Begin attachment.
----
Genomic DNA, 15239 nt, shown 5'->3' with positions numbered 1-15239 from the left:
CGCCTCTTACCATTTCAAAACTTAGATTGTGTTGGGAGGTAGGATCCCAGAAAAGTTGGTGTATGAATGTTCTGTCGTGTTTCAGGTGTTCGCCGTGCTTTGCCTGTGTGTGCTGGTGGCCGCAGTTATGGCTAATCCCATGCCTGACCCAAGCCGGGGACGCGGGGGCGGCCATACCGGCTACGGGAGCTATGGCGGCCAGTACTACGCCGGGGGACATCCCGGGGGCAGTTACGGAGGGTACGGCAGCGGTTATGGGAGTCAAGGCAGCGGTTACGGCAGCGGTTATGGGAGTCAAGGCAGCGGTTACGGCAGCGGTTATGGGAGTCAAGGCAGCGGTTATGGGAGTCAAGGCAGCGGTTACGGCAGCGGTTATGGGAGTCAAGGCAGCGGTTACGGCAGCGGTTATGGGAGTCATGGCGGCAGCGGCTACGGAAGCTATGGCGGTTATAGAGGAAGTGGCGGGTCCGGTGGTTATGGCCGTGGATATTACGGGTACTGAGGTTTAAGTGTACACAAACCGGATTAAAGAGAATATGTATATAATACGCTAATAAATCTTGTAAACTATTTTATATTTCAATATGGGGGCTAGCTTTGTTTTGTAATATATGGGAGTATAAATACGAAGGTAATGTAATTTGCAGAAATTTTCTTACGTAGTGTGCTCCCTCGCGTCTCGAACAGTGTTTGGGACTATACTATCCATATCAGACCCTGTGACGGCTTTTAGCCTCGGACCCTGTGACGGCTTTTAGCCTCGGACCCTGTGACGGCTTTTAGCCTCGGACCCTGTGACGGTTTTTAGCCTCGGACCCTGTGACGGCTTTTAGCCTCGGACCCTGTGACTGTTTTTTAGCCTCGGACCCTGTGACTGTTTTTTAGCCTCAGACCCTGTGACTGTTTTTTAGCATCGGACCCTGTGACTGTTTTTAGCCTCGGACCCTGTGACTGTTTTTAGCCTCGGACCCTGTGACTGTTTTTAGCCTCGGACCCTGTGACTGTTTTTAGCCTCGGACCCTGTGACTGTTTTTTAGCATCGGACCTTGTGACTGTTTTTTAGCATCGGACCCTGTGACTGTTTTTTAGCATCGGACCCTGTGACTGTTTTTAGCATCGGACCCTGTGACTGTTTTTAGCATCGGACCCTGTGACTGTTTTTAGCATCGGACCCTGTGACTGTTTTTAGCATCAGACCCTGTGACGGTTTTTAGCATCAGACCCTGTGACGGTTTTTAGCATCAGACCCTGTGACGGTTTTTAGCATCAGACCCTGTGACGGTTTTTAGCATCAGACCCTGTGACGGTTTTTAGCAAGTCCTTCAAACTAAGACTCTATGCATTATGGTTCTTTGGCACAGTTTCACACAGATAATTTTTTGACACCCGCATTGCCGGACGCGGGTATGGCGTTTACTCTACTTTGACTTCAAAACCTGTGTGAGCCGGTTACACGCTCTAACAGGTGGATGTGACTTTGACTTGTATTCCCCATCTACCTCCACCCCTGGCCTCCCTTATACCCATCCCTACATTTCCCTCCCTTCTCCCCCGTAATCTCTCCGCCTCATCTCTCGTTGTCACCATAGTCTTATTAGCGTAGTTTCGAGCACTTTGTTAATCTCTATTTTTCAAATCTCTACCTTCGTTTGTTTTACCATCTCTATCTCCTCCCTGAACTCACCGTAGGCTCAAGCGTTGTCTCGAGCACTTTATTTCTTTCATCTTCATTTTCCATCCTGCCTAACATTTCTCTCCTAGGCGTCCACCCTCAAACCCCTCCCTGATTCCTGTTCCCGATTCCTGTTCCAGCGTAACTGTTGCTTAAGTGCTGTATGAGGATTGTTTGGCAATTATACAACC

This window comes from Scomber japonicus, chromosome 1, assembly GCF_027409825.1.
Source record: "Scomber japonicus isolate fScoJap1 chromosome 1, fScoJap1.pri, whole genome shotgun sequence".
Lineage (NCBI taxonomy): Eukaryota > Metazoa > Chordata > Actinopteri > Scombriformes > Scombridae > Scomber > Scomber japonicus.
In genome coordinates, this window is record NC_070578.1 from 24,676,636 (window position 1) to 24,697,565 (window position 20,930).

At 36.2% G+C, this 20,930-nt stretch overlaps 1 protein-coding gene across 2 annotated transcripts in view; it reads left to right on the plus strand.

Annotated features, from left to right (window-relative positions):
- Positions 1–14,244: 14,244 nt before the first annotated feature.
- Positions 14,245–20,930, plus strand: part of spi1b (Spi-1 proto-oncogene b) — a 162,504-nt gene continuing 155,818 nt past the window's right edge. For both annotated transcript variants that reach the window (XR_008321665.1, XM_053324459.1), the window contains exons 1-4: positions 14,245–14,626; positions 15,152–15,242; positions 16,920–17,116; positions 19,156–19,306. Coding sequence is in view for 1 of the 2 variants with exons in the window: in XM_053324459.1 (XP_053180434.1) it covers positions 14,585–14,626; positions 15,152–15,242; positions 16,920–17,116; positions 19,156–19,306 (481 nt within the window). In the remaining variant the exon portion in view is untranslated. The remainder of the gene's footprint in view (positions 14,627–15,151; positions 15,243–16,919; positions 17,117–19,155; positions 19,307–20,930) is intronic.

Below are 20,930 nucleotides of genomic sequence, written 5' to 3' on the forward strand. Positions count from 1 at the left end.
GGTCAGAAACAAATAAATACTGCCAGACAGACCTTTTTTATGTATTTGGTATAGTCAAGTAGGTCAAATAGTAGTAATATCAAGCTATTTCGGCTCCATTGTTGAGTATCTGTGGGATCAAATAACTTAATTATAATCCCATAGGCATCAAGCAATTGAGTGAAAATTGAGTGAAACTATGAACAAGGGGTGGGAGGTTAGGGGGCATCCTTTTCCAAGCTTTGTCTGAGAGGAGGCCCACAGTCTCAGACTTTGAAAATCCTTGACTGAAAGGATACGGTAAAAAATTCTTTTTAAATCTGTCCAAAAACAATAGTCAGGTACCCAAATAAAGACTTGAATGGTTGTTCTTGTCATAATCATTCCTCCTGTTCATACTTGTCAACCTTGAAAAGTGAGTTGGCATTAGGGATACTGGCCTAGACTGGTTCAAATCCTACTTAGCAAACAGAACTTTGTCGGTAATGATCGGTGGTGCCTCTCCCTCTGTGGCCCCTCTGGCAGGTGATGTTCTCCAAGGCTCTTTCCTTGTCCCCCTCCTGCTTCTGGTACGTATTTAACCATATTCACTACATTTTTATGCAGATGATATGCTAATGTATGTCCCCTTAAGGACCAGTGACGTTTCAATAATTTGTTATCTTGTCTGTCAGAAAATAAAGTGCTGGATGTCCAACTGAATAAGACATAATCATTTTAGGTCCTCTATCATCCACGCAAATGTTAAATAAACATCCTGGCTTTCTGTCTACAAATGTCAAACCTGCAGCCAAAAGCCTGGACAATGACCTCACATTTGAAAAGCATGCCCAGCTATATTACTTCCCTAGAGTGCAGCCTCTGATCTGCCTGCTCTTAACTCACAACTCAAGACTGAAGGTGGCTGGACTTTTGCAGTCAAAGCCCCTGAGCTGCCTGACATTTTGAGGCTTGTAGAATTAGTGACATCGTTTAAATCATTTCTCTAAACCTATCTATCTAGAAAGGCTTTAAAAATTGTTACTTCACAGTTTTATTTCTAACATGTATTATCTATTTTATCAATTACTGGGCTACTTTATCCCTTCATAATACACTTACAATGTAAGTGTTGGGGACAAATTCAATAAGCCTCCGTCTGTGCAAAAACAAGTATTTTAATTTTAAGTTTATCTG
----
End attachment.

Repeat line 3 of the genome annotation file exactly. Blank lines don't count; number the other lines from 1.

This window comes from Scomber japonicus, chromosome 1, assembly GCF_027409825.1.